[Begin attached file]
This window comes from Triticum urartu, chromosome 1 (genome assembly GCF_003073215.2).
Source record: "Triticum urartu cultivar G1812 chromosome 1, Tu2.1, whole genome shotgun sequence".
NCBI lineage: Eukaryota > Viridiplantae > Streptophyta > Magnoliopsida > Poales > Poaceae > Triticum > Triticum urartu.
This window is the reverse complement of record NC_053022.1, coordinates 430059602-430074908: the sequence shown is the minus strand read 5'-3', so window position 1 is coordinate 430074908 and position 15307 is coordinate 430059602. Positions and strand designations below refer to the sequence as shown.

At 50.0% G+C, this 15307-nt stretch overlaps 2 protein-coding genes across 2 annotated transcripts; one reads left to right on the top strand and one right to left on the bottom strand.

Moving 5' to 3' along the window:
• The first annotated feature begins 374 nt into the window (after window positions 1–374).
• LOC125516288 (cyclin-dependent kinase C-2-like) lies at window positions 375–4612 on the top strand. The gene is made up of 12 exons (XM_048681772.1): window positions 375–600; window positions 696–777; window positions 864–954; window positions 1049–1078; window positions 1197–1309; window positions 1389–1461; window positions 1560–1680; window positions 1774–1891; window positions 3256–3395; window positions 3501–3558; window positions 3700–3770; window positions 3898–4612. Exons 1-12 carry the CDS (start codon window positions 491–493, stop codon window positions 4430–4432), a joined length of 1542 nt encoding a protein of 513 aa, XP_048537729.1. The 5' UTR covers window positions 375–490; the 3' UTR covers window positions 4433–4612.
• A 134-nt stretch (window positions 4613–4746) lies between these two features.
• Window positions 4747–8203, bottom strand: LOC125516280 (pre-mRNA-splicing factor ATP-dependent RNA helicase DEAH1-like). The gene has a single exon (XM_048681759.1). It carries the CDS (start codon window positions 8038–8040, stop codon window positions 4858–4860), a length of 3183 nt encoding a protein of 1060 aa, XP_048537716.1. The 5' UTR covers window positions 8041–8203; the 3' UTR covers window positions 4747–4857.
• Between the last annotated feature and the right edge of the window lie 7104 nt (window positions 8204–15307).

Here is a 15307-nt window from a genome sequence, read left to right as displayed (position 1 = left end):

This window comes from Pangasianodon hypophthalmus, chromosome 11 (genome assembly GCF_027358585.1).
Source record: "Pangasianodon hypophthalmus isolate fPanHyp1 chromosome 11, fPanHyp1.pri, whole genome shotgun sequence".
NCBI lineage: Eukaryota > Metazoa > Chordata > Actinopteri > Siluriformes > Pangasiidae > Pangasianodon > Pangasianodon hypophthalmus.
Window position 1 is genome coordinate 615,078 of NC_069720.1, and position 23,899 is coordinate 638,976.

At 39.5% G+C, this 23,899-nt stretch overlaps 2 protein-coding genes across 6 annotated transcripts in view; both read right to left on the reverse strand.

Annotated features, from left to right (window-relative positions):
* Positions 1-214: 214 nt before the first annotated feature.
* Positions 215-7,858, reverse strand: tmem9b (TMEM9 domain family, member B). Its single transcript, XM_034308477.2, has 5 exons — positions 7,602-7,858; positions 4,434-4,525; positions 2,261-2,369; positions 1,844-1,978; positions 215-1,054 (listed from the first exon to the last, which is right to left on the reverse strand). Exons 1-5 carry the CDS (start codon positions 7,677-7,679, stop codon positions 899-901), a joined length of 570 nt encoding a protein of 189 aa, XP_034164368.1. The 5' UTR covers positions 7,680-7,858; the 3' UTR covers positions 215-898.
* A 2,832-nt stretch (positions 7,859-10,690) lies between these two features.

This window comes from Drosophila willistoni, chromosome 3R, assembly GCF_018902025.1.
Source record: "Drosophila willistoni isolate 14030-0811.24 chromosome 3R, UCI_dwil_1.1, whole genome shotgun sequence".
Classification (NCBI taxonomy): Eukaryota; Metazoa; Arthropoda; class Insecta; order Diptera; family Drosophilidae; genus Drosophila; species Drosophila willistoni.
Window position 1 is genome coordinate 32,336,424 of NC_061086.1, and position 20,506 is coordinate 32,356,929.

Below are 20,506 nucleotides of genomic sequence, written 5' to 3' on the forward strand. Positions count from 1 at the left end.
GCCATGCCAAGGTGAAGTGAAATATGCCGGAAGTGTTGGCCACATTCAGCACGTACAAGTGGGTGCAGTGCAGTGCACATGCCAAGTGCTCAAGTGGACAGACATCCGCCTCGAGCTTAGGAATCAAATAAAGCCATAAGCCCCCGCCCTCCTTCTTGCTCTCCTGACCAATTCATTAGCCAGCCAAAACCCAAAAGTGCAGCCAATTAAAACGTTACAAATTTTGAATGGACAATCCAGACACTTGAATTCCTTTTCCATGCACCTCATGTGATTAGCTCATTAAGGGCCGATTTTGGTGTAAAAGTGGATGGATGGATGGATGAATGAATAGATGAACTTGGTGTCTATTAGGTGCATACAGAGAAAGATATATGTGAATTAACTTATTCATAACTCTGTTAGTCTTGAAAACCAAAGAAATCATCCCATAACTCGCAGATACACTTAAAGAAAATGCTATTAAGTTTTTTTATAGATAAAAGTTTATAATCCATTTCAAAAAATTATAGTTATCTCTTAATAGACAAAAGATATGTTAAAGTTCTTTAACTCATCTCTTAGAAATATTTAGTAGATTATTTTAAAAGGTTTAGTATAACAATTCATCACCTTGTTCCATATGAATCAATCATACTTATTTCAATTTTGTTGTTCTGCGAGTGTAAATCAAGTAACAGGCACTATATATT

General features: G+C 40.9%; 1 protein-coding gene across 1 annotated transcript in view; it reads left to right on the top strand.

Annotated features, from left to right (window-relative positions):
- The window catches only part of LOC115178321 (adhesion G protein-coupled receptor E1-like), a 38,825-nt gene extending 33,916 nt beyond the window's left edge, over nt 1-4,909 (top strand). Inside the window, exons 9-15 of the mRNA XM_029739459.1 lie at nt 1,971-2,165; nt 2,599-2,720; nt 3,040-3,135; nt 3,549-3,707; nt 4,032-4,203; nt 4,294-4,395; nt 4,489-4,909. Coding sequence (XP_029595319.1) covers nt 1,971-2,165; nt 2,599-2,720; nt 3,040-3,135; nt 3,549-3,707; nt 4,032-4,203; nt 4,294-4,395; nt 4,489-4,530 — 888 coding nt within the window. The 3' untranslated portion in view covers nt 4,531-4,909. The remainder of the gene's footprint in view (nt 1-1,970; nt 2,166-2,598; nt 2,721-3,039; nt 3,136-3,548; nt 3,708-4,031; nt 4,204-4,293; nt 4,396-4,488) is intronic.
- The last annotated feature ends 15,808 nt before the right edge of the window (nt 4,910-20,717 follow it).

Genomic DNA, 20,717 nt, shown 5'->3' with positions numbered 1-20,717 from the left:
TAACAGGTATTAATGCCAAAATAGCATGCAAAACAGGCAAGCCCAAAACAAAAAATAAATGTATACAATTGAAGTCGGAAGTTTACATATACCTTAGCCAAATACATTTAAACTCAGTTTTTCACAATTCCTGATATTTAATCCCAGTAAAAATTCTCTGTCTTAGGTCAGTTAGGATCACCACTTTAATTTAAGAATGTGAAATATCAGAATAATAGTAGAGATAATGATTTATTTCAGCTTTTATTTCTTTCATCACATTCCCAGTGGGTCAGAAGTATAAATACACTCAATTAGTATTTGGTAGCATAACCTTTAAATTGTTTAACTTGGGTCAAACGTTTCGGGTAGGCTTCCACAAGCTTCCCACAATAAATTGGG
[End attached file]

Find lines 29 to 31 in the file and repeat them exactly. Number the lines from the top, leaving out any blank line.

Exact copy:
Annotated features, from left to right (window-relative positions):
- The window catches only part of LOC115178321 (adhesion G protein-coupled receptor E1-like), a 38,825-nt gene extending 33,916 nt beyond the window's left edge, over nt 1-4,909 (top strand). Inside the window, exons 9-15 of the mRNA XM_029739459.1 lie at nt 1,971-2,165; nt 2,599-2,720; nt 3,040-3,135; nt 3,549-3,707; nt 4,032-4,203; nt 4,294-4,395; nt 4,489-4,909. Coding sequence (XP_029595319.1) covers nt 1,971-2,165; nt 2,599-2,720; nt 3,040-3,135; nt 3,549-3,707; nt 4,032-4,203; nt 4,294-4,395; nt 4,489-4,530 — 888 coding nt within the window. The 3' untranslated portion in view covers nt 4,531-4,909. The remainder of the gene's footprint in view (nt 1-1,970; nt 2,166-2,598; nt 2,721-3,039; nt 3,136-3,548; nt 3,708-4,031; nt 4,204-4,293; nt 4,396-4,488) is intronic.
- The last annotated feature ends 15,808 nt before the right edge of the window (nt 4,910-20,717 follow it).